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Three Mistakes to Avoid in Your First Year of Retirement

Home 9 Retirement Planning 9 Three Mistakes to Avoid in Your First Year of Retirement

Congratulations! You’re finally at the finish line. Your years of hard work are coming to an end and your days of freedom are here. Although a huge weight has been lifted off of your shoulders, there are a few blunders to avoid in order to maintain bliss in retirement.

 

  1. Breaking your budget – You may find a trip to the Caribbean or a new Chevy enticing, but were they a part of your original budget? Just like your working years, you’ll also need to have a budget and stick to it during retirement especially when you don’t expect to work. It’s key to have an understanding of what your monthly expenses look like versus what income is flowing in. Sure, there might be some wiggle room, but you’ll want to take account of unexpected expenses and emergencies that may arise. Do you have an emergency savings fund and are you aware of the rise in healthcare costs?
  2. Taking Social Security too early – Many retirees collect their benefits as early as age 62, but the benefit amount you’ll receive is 30% less than what you’d receive at full retirement age. Every year you wait after full retirement age, your benefit increases by 8%. For maximum benefits, you may hold off until age 70.1 And when Social Security benefits aren’t enough to meet your needs or to support your lifestyle, you may want to consider an annuity for supplemental income.
  3. Letting yourself be bored – Finding happiness in retirement isn’t all about numbers, it’s also about your mental wellness. If you find yourself with nothing to do, it may lead to boredom and ultimately, depression. Fill up your days adequately with new activities such as volunteering a local organization, checking out the new spots in town, working on projects you didn’t get to before, finding a new hobby, or simply catching up with friends.

 

Start off your golden years on the right foot. You certainly have earned it. Contact us at 651.414.0016 (Woodbury Office) or 715.808.8981 (Hudson Office) and we’ll work with you to map out your course to help ensure satisfaction and happiness in retirement.

Spiced Crab and Shrimps with Potatoes

Toss your utensils aside and dig in! There’s no better way to enjoy fresh seafood than in an old-fashioned crab boil. Round up your whole family and friends for this delicious recipe that can feed a crowd for a picnic, tailgate or other outdoor festivity.

Here’s what you’ll need:

  • 2 tablespoons dill seeds
  • 2 tablespoons dried dill
  • 2 tablespoons mustard seeds
  • 2 tablespoons chili powder
  • 2 tablespoons sweet paprika
  • 2 tablespoons coriander seeds
  • 2 tablespoons white peppercorns
  • 2 teaspoons celery seeds
  • 2 teaspoons red pepper flakes
  • 3 bay leaves
  • 10 sprigs thyme
  • 1/2 bunch parsley
  • 1 head garlic, cut in half horizontally
  • 4 leafy stalks celery, halved crosswise
  • Kosher salt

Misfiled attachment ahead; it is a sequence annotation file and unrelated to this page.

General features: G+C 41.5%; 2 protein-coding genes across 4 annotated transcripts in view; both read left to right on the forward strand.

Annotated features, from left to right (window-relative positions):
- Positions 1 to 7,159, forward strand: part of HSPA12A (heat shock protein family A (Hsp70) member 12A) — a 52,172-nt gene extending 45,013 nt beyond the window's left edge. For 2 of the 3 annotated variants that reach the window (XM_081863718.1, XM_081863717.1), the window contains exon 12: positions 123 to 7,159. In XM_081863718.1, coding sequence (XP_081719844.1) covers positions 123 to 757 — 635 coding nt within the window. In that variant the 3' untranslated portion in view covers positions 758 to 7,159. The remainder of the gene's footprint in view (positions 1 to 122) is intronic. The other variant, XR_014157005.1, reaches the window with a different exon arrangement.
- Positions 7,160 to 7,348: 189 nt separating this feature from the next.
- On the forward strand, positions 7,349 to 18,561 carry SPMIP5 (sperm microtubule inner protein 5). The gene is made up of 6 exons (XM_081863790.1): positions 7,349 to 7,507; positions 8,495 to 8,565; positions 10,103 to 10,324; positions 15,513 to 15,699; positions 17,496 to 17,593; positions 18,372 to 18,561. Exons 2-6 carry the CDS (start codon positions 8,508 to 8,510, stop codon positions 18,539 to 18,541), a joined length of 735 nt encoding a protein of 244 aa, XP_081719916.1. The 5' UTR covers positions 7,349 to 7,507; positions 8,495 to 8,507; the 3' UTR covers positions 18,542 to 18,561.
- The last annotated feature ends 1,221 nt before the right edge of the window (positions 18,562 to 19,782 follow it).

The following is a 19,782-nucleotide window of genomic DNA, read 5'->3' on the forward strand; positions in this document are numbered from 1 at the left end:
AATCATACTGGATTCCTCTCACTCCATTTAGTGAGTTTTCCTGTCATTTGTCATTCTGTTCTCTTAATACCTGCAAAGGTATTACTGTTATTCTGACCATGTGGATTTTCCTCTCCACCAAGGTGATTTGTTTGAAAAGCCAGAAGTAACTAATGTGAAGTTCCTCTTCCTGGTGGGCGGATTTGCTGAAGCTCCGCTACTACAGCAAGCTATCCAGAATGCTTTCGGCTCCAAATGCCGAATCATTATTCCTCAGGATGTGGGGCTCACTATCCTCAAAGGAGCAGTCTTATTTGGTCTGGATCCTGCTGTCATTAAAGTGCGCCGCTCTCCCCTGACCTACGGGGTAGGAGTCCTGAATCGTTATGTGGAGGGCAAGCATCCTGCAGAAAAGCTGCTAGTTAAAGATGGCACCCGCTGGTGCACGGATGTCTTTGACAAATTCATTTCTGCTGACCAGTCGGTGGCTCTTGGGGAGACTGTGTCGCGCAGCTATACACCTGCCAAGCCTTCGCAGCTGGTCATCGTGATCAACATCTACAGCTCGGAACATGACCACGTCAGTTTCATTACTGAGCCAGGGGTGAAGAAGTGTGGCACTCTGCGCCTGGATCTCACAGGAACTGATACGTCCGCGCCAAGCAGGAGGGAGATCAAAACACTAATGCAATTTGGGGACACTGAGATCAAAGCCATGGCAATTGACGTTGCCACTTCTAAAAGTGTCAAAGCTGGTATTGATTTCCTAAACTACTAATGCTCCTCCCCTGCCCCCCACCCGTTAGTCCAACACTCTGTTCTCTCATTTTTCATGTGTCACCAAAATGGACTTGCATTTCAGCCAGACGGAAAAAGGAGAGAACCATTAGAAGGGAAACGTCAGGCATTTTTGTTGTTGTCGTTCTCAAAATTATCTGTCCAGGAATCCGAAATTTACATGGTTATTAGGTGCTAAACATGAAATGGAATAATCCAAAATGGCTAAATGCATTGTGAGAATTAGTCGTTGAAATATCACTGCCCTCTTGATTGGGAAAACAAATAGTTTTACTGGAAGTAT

• 12 live jumbo blue crabs or 6 Dungeness crabs
  • 1 1/2 pounds new potatoes
  • 2 pounds extra-large shrimp (unpeeled)
  • Melted butter, for dipping

Directions:

  1. Combine the dill seeds, dried dill, mustard seeds, chili powder, paprika, coriander seeds, peppercorns, celery seeds, red pepper flakes and bay leaves in a small bowl. Transfer to a blender or spice grinder in batches and pulse until coarsely ground.
  2. Fill a large deep pot with 8 quarts water. Add the spice mixture, thyme, parsley, garlic, celery and 1/4 cup salt. Cover and bring to a boil over high heat. Uncover, reduce the heat and simmer, 30 minutes.
  3. Meanwhile, put the crabs in a large colander in the sink. Holding each crab with tongs, run under cold water to wash away sand. Transfer to a large container of ice water and soak 15 minutes. (This relaxes the crabs and helps remove the grit.) Remove the crabs and discard the water. If the crabs are still sandy, repeat.
  4. Bring the spiced broth to a boil over high heat. Wrap the potatoes in cheesecloth and tie closed. Add the crabs to the broth, then the potatoes; cover and cook, stirring once or twice, until the crab shells are bright red, 15 to 20 minutes. Remove the potatoes after 15 minutes.
  5. Transfer the crabs to a platter or newspaper with tongs, letting the excess liquid drain into the pot. Let sit at least 5 minutes before eating.
  6. Meanwhile, add the shrimp to the pot, stir once and cook until the shells are pink, 5 to 6 minutes. Remove with a slotted spoon. Season the crabs, shrimp and potatoes with salt. Serve with melted butter and the broth, for dipping.

The Balancing Act

At the foundation of every good golf swing is a good balance. A balanced swing allows you to have better control of the club for better delivery and accuracy. To create a balance for a powerful swing, it begins with your stance. Your heels should be slightly wider than your shoulders. On the backswing, shift your weight from the left to the right, but the key is not letting your weight slide outside your right foot. Swaying outside the right foot can cause shots to steer off to the right. If you can do this without losing a step, you’re on your way to a balanced swing.

 

Start Your Day with Uplifting Music

Music is known to evoke all kinds of emotions and can be used to affect your mood. To set a positive tone for the day, make a playlist of your favorite uplifting songs and blast it in the morning while you’re getting ready or while you’re driving to work.

Listening to happy songs:
• Improves mental focus
• Soothes and relaxes blood vessels
• Makes you happier
• Reduces stress levels
• Gets dopamine flowing

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